Copyright © 2019 Albuquerque Journal
SANTA FE – House Speaker Brian Egolf said Tuesday that he and other Democratic leaders are restarting their efforts to reshape the New Mexico tax code – this time with an emphasis on raising hundreds of millions of dollars in new revenue that can be used to improve the state’s school system.
A previous tax-overhaul proposal, House Bill 6, has been tabled, he said, and won’t be revived in its old form.
Instead, Egolf said, legislative leaders are crafting a new version that would raise income taxes on families making at least $250,000 a year, raise gasoline taxes and levy gross receipts taxes on all online sales.
House Republicans immediately blasted the idea as an unwarranted tax increase that would damage the economy and burden small businesses and families, at a time when the state is expecting a budget surplus.
Egolf said the proposal is still in development and will be released as soon as it’s ready, then scheduled for public hearings.
“We have an opportunity to save a generation of kids in New Mexico from poverty,” Egolf told reporters Tuesday, “and in order to do that, we have got to make a sustained, substantial investment in education.”
The extra money from gas taxes, he said, would be dedicated entirely to repairing and improving roads.
But the other tax changes would be intended to raise revenue to help pay for an extra $400 million to $500 million in education spending – for hiring teachers, increasing educators’ pay and making other changes. The tax proposal may not raise the full amount, Egolf said, but it would help offset the cost.
The push to boost school spending comes after a landmark court ruling last year found that New Mexico is violating the rights of some students by failing to provide a sufficient education.
Stable revenue streams, Egolf said, are necessary because this budget surplus is tied to an oil boom in the southeastern part of the state – a notoriously volatile revenue source that’s dangerous to rely on.
The idea of raising taxes is already generating opposition among House Republicans, who are heavily outnumbered in the House. It’s also unclear how the idea will be received in the Senate, where veteran Democrats sometimes clash with their colleagues in the House.
Democrats hold majorities in both chambers of the Legislature. Newly elected Gov. Michelle Lujan Grisham is also a Democrat.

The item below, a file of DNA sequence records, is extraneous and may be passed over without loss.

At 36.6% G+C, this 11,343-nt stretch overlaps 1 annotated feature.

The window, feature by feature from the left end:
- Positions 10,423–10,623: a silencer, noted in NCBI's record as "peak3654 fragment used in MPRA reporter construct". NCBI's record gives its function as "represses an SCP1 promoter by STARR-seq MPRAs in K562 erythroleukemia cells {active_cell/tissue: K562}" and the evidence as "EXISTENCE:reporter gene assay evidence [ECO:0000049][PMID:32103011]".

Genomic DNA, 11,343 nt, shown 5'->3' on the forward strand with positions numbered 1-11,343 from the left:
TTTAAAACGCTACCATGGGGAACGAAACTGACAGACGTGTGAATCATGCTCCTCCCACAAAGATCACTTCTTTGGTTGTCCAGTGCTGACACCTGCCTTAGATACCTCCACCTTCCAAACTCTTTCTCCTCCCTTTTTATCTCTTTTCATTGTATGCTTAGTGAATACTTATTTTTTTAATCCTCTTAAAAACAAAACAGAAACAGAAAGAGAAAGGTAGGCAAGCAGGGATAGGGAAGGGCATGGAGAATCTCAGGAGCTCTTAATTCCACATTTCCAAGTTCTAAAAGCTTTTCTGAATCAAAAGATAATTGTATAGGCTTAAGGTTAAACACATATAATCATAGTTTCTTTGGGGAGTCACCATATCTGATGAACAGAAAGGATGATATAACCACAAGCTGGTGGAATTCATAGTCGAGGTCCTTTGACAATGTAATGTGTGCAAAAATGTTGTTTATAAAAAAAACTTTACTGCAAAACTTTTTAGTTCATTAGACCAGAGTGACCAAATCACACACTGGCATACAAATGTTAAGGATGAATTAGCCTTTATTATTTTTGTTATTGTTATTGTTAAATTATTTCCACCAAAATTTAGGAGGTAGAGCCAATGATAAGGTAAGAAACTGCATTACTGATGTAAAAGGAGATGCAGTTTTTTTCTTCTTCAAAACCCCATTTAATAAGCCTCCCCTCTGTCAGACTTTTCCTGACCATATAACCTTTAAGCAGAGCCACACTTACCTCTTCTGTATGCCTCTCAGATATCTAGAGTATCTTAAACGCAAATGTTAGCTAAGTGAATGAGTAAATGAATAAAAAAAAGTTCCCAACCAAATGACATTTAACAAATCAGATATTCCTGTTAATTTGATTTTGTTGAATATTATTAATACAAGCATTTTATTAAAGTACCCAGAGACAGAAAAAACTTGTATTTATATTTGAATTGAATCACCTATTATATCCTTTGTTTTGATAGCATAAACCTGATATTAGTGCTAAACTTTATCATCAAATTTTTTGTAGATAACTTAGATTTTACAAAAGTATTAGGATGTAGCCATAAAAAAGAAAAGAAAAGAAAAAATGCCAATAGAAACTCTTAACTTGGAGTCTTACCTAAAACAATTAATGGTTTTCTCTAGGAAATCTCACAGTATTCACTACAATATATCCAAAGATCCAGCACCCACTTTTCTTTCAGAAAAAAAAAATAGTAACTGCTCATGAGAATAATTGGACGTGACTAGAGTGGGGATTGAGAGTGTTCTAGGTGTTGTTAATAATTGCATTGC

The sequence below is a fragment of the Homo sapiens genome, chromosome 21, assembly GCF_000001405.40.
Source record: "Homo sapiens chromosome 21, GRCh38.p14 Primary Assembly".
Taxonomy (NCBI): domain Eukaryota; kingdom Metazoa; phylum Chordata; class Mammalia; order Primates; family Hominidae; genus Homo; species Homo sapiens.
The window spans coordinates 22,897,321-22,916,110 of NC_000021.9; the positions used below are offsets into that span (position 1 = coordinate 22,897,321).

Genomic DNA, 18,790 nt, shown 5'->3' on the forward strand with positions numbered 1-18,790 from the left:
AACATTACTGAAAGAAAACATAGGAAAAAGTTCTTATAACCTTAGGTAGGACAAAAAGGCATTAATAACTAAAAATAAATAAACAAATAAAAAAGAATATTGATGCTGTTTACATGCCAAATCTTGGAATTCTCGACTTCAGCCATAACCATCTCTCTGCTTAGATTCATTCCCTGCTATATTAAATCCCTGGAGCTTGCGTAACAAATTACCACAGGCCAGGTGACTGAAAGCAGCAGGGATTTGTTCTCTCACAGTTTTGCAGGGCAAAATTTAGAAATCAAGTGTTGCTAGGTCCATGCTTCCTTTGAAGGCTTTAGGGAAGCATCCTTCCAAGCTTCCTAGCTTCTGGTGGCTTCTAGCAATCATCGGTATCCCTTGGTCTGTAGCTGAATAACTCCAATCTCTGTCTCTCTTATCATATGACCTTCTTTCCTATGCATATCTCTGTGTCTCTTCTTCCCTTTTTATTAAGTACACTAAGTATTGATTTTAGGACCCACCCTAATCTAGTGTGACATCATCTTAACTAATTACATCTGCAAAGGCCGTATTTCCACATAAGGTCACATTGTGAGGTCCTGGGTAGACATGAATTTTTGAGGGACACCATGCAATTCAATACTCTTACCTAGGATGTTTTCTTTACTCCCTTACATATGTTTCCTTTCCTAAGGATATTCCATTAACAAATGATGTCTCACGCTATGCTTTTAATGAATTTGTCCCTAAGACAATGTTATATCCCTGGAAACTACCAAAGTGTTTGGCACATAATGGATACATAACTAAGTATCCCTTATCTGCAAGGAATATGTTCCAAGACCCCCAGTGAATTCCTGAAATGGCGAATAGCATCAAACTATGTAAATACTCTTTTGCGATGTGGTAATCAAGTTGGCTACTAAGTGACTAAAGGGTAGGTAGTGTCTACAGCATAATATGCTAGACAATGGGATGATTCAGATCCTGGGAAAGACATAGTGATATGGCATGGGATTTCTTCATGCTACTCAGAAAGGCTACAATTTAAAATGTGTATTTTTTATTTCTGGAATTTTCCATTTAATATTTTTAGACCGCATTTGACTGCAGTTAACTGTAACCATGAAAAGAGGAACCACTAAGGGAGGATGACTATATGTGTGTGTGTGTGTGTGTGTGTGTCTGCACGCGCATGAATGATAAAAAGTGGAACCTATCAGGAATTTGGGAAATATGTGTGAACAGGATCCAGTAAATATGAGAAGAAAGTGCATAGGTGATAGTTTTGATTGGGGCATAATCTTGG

Rep. Jason Harper, R-Rio Rancho, said Democrats are taking what had once been a bipartisan idea – overhauling the tax system – and turning it into a “pure tax increase.” His own proposals to revise the tax code, he said, were intended to be “revenue-neutral,” not raise taxes overall.
“What they have here is a blatant tax increase in the guise of reform,” Harper said.
Egolf said he is still open to reducing the gross receipts tax rate, by eliminating some of the tax breaks that riddle the tax code, as suggested by Harper and others, but he said the priority is developing a sustainable source of new revenue for education.
The previous version of House Bill 6 sought to reduce the gross receipts tax rate by about one-half of 1 percentage point.
State economists have projected about $1.1 billion in “new money” for the next fiscal year, or revenue beyond this year’s spending levels. Altogether, about $7.4 billion in recurring revenue is expected in the 2020 fiscal year, which begins July 1.
But legislative economists have also warned that the state budget is heavily tied to the oil and gas industry, which makes revenue difficult to forecast.
Under the tax proposal to be unveiled in the next few weeks, Egolf said, New Mexico’s personal income taxes would become more progressive and the state would tax online sellers who compete with local businesses.
Now, only some online retailers pay gross receipts taxes to the state.
Egolf envisions the increase for personal income tax rates affecting families making about $250,000 a year or more. The previous version of House Bill 6 had an increase for people making over $23,500.
Sen. Carlos Cisneros, a Questa Democrat and vice chairman of the powerful Senate Finance Committee, is working on his own tax proposal – which would bring food back into the gross receipts tax base, allowing for a reduction in the overall tax rate.
He said Tuesday that it will be critical for House and Senate leaders to agree on a tax package of some kind.
“Our good luck with the oil patch may run out at some point,” Cisneros said.
As for the gas tax, Egolf said it’s a reasonable way to raise ongoing revenue to address a backlog in road needs. Much of the surplus revenue coming in now can go to that purpose, he said, but ongoing revenue is needed for future years.
The proposed gas tax rate might be flexible, he said, allowing it to fall as gas prices increase.
The details of the new version of House Bill 6 should come together in the next few weeks. State economists may issue a new revenue forecast in mid-February.